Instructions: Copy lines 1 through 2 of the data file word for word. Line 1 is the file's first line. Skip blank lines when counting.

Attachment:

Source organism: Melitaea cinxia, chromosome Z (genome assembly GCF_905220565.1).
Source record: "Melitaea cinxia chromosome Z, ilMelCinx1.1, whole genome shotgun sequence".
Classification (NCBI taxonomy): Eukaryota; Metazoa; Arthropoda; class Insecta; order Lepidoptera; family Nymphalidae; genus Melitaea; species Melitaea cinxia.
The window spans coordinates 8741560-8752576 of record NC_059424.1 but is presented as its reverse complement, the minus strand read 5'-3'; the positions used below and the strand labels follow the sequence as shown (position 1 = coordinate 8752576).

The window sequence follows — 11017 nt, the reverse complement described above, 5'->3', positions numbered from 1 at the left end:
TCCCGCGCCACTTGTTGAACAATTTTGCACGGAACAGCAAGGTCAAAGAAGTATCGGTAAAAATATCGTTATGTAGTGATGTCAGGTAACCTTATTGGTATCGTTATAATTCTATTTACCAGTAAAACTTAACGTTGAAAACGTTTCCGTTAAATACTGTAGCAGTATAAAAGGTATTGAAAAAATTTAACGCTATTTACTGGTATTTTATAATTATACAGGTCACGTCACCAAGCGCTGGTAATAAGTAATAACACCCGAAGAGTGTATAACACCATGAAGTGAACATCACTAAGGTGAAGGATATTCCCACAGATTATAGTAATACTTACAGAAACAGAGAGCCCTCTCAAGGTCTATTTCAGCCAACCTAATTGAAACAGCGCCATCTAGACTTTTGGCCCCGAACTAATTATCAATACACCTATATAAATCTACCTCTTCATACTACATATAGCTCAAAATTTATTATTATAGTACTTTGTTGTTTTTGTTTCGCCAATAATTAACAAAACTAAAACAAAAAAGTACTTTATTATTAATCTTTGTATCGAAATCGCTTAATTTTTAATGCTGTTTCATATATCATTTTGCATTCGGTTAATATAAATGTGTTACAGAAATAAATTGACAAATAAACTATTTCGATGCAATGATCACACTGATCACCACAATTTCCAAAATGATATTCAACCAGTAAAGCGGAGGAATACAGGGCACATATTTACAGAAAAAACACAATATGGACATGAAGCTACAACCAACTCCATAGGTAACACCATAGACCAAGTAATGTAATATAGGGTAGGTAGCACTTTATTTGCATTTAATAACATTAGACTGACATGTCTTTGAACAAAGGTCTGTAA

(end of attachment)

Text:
Source organism: Melitaea cinxia, chromosome Z (genome assembly GCF_905220565.1).
Source record: "Melitaea cinxia chromosome Z, ilMelCinx1.1, whole genome shotgun sequence".